NICKY HAYDEN: We Remember The Kentucky Kid

June 2, 2017 Tags: ,
Nicky Hayden Tribute
Nicky first captured the author’s attention at the Daytona 200 race in 2000.  He was barely just 19 years old and competing in the top American race series against some of the best talent in the world.  The story line at Daytona was this Kentucky Kid had the potential to topple the motorcycle racing world through his hard work and his dramatic rear-sliding motorcycle riding.  Nicky did not disappoint us that year as he finished a very close second (less than 1 second) to Mat Mladin and outperformed the likes of racing legends Doug Chandler, Miguel Duhamel, Troy Bayliss, and Scott Russell.  I remember distinctly clicking through the gears on my Honda Blackbird as I rode away from the Daytona Raceway thinking this kid was something special; someone to watch as he climbed the ranks.  Again, he did not disappoint.

Time and time again, I found myself at race events or in front of the screen where Nicky captured the imagination and hearts of the racing world.  I watched as he earned the MotoGP Rookie of the Year Award after finishing fifth as a rookie.  I whooped and hollered and hugged my friends on the side of the track as Nicky finished first at the Laguna Seca round in 2005.  Cheered with joy as he won the MotoGP championship in 2006, besting the greatest rider of all time, Valentino Rossi.  He gave American motorcyclists a reason to be proud.

Nicky Hayden wins the MotoGP Championship in 2006

So you can imagine the unbearable weight felt when I learned Nicky passed away from a car accident while riding a bicycle.  All the range of emotions swept over me as I recalled the time meeting Nicky at Laguna Seca while he was riding in MotoGP with Ducati.  Feeling like my legs had been swept from underneath me, I was confused.  I’m not one to lament celebrity death, but this passing was stinging.  How could an icon be removed from us at the early age of 35?  He had so much unresolved business in World Superbike.  He was the highest performing American in either MotoGP or World Superbike and he was gone.

Nicky Hayden Tribute Donington Park

It was a stroke of luck that I found myself at Donington Park for the next round of World Superbike racing.  I was eager to see Nicky come to grips with the new Honda Fireblade.  Instead, I was in the front row paying respects to Nicky along with thousands of other race fans at the track.  It was a solemn ten minutes; fans all over the world paid their respects to the Kentucky Kid.  They honored him with their silence.  They honored him with their applause.  We honor his memory by simply keeping him in ours.

Nicky Hayden Memorial Donington park


  1. Dave Mickey 4 months Reply

    I spent about 20 years in N. California – lots of pro bike racing between Laguna and Sears Point (each less than 2 hours ride time from home), and even some San Jose Miles for good measure and all of it with throttle steering. Kenny, Rainey, Mamola, and Lawson were soon all in Europe. Started watching sports cars. Then another racer came along, young, and with 2 or 3 little brothers following behind. But wait. This whole pack was said to hail from not Kentucky, but Owensboro, KY.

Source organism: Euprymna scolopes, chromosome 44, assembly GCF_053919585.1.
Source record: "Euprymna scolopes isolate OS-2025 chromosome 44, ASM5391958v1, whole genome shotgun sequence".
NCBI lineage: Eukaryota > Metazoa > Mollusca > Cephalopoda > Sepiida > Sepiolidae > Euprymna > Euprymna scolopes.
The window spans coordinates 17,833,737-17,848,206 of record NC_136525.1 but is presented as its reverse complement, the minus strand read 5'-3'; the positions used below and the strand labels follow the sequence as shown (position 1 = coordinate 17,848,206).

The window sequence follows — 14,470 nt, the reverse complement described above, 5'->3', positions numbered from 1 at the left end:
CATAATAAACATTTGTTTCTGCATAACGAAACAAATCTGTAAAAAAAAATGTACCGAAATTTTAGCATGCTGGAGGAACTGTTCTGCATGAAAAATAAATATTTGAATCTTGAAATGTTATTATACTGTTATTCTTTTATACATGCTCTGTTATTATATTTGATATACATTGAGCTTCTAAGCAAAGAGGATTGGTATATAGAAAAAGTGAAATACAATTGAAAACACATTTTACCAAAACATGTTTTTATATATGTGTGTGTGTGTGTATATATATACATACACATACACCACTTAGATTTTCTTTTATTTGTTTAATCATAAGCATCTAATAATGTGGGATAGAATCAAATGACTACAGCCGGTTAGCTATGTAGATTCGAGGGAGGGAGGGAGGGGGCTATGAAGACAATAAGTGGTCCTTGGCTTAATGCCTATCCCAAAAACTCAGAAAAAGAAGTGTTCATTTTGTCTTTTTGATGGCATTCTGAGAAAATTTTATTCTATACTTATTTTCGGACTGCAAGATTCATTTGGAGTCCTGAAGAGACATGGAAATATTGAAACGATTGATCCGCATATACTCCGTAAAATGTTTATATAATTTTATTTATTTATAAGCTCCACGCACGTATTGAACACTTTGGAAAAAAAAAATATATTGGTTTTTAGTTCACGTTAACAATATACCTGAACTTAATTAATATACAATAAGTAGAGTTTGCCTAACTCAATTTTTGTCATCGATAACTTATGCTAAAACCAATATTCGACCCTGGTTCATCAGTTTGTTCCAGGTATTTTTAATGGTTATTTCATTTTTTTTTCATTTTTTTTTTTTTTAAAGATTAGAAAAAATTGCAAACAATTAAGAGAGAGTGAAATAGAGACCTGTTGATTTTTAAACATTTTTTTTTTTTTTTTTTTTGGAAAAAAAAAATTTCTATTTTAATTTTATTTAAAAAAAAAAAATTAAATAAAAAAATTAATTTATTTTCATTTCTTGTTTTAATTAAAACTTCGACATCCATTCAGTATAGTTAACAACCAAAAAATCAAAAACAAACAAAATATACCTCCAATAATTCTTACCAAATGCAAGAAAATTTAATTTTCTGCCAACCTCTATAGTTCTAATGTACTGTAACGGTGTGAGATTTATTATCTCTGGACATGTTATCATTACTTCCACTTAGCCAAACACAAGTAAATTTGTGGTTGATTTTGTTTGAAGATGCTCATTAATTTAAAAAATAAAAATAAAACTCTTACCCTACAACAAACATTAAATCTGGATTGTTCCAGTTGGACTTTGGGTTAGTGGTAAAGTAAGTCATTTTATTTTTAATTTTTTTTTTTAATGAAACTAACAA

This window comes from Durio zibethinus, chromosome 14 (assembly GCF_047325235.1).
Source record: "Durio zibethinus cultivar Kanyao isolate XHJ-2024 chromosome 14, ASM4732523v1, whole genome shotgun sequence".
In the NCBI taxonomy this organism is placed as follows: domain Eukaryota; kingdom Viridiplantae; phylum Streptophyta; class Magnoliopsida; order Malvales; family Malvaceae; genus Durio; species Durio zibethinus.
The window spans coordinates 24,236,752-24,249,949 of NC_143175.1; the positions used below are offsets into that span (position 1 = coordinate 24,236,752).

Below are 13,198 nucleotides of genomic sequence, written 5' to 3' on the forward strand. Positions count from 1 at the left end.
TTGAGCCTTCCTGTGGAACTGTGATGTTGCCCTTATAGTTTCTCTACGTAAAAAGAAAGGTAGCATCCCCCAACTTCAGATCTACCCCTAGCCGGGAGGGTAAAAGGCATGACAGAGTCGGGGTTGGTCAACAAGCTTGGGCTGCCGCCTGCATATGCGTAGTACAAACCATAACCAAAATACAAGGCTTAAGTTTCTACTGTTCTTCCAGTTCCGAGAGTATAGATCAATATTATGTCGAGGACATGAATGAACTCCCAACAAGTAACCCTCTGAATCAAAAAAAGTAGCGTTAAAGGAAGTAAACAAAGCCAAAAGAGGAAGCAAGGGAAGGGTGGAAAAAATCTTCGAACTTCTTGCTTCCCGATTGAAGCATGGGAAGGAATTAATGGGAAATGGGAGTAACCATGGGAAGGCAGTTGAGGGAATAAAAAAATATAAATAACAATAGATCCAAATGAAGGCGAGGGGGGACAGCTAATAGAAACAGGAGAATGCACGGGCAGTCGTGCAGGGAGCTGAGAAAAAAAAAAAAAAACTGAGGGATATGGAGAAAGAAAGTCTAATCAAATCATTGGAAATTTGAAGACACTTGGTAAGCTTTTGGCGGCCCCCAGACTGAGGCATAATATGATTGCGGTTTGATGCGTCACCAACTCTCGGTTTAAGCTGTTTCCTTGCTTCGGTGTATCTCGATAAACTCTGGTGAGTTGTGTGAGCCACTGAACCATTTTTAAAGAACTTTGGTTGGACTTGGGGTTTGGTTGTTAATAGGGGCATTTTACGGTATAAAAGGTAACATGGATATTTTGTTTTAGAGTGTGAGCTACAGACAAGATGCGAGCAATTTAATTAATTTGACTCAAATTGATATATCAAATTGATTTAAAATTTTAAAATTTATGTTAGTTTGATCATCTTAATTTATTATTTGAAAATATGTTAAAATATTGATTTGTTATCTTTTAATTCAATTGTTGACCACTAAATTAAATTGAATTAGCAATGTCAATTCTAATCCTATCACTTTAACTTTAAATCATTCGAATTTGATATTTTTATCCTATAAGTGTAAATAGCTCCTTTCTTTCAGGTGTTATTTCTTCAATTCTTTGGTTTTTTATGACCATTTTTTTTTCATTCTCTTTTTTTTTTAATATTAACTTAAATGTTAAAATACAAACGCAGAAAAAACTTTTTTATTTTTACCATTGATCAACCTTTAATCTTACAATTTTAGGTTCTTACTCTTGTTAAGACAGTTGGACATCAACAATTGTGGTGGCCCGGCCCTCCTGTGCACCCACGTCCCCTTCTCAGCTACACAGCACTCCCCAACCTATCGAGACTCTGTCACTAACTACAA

I grew up there, a generation or so before Nicky, up to about High School. I’ve been back, and things don’t change fast there. I probably roamed among the same schoolyards and class rooms as did Nicky, and could be, with some of the same teachers. Surely went to the same county fairs with tractor pulls. A lot of bird hunting gets done. Lived about a mile or two from the home of the girl Darrell Waltrip married; she schooled with my oldest sister. There’s a lot of America there with tobacco auctions, soybeans being farmed, and dirt oval stocks out in Whitesville.

    So as Nicky started to make it into the viewfinders of fans and media, there was an immediate and deep recognition of the gentle Southern drawl and quick flashes of grin following a funny story that gets passed down from farmers to sons there in Daviess County that felt like home. Not a dripping drawl, but a certain dialect that is light enough that most folks cannot place the speaker to any part of the country with any accuracy. Some KY folk lose it, others just tuck it away. I slide back into it when I do visit there.

    It was clear that the racing world, and anyone who lived around him, respected him greatly. He came off as just a good kid, a guy that would be a great friend. A respected racer who could do things with two wheels like no other, and still be a respected racer.

    So beyond the obvious, Nicky became my racing hero – the best of all the things America can be, and better yet, from my hometown.

    Ciao, Nicky

    Dave Mickey

    • Bill Seltzer 3 months Reply

      Thank you for that heart-warming story. Ride safe Dave!

    • Chuck Mickey 3 months Reply

      Said well, big brother. Thank you.